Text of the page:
*Unfavorable combat. Sometimes a player will be low on life and forced to a large attacking creature with a smaller blocking creature so they do not lose the game. Referred to as "chump blocking", the small creature will die and the large attacking creature will survive. This is often a desperation measure on the part of the defending player, and indicates that player is losing or is about to play a card which will bring them out of danger. Sometimes the defending player will block a single large attacking creature with two or more defending creatures, losing several or all of their creatures in order to get rid of the attacking creature.cite web | last = Knutson | first = Ted | title = The Art of the Block | publisher = Wizards of the Coast | date = 2006-11-11 | url = | accessdate = 2007-05-02] Occasionally, an attacking player will intentionally engineer the opposite situation, where a defending creature will block and kill one of their creatures without itself dying. This is generally done with the intent of causing as much damage to the defending player as possible as quickly as possible, so as to end the game sooner in victory rather than let the other player play cards which will save them.cite web | last = Flores | first = Michael J. | title = The Philosophy of Fire | publisher = StarCity Games | date = 2004-04-25 | url = | accessdate = 2007-05-02]

Other means of one player getting ahead on cards exist. For instance, if one player attacks with a [ Hill Giant] , and the other player blocks with a [ Grizzly Bears] , the Grizzly Bears will die and the Hill Giant will survive. If the defending player then casts [ Shock] on the Hill Giant, they will have traded two cards of their own (the Grizzly Bears and the Shock) for one card of their opponent's (the Hill Giant), putting their opponent ahead in terms of card advantage.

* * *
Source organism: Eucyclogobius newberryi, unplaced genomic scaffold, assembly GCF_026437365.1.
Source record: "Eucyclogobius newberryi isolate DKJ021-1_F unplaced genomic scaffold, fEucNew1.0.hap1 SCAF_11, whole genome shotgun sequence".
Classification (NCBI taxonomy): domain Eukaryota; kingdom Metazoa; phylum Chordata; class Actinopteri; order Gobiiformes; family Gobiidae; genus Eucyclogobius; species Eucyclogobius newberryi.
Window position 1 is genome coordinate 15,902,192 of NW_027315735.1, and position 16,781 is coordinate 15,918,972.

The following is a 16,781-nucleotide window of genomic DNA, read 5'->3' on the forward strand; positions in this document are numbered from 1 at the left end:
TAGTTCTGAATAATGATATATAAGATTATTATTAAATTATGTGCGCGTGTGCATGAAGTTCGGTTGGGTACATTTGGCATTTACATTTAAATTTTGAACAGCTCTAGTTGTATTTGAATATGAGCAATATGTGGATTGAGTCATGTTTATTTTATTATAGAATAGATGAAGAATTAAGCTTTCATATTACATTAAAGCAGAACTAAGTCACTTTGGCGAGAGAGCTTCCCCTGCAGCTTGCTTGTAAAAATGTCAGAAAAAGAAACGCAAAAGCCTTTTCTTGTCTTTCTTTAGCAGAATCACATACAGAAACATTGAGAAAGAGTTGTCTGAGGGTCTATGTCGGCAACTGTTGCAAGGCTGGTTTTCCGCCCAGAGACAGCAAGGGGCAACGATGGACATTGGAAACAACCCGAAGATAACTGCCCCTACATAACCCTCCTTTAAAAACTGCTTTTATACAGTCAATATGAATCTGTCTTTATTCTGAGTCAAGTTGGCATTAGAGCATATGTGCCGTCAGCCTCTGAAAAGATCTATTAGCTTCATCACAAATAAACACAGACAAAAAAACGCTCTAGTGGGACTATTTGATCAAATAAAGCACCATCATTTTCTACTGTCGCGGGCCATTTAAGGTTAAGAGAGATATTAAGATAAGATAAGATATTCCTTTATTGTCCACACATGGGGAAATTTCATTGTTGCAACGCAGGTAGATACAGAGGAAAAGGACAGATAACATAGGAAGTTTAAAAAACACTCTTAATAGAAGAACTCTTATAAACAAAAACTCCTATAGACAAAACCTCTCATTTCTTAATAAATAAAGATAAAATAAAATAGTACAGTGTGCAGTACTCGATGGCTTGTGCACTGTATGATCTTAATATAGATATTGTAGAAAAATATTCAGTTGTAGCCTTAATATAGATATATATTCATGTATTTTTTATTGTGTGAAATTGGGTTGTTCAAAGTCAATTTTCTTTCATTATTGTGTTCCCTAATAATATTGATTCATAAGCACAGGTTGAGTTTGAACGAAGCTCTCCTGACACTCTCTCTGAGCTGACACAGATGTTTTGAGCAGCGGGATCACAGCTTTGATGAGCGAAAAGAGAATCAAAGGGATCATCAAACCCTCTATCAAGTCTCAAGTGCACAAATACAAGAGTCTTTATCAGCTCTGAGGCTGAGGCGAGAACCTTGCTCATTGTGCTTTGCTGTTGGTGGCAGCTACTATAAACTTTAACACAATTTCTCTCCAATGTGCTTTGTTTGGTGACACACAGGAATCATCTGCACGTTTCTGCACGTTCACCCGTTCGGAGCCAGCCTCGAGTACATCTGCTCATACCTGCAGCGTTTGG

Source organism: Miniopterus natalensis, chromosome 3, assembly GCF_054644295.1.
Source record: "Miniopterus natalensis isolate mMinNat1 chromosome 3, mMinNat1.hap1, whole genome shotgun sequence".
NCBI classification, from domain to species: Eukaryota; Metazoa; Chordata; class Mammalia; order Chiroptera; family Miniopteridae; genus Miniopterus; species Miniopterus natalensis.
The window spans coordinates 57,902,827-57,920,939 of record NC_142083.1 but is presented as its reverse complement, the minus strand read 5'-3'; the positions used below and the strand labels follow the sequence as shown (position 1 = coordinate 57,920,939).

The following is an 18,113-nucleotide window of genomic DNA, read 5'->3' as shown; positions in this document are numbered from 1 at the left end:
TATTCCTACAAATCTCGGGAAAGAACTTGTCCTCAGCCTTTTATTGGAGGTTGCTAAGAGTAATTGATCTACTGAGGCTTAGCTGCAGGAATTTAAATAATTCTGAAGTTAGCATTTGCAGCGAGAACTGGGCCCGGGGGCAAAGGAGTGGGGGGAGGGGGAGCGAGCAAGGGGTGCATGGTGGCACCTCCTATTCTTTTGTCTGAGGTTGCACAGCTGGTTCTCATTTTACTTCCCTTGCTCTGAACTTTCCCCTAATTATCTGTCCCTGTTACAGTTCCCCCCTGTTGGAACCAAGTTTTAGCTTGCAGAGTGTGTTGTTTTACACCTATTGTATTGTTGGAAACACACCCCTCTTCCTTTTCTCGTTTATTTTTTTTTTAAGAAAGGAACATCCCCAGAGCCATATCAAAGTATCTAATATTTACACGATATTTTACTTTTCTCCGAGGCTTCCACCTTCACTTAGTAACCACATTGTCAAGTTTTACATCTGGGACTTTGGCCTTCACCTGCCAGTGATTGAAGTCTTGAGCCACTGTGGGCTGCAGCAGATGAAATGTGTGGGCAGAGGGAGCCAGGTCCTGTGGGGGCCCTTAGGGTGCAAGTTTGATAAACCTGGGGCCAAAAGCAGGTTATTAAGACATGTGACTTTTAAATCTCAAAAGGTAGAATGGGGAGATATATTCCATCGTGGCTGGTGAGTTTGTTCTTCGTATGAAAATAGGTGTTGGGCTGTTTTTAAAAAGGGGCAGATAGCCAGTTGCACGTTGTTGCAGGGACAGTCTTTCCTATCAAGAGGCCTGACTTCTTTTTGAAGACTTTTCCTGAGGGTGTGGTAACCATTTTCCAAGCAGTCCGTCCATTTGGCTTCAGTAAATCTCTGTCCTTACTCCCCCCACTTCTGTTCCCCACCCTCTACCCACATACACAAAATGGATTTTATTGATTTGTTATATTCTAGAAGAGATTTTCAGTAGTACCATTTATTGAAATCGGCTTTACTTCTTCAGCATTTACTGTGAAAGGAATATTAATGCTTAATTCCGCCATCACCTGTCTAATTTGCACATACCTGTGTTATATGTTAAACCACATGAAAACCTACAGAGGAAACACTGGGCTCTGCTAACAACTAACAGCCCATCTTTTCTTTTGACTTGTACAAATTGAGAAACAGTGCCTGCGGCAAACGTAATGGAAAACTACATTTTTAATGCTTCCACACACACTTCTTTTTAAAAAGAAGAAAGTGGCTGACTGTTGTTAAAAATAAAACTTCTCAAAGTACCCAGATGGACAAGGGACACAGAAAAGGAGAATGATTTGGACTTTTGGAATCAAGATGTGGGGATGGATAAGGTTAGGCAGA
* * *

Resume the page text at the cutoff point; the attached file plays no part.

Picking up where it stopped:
Another relatively common mode of card advantage generation is when one player plays an aura spell, an card which attaches to another card in play. If the card the aura is attached to is destroyed in some manner, then the aura will be placed into that player's discard pile. Because many auras are cast on creatures, and creatures are fairly easily destroyed, playing with aura spells often provides a player's opponent the chance to get a "2-for-1" by destroying the creature the aura was attached to with a single card. As such, auras are seldom seen in competitive play unless they have some way of overcoming this inherent weakness.cite web | last = Rosewater | first = Mark | title = Equipment to Be | publisher = Wizards of the Coast | date = 2005-08-22 | url = | accessdate = 2007-05-01]

Virtual Card Advantage

Virtual card advantage is when one card one player plays makes several cards their opponent has played or has in hand useless. One example of this is the card [ Moat] ; any non-flying creatures that player's opponent has cannot attack, so this can create situations where one player has a large number of useless cards. This is differentiated from "real" card advantage in that if the card which is nullifying large numbers of the opponent's cards is gotten rid of, then the "card advantage" disappears.

ee also

*, the concept of time in Magic: The Gathering theory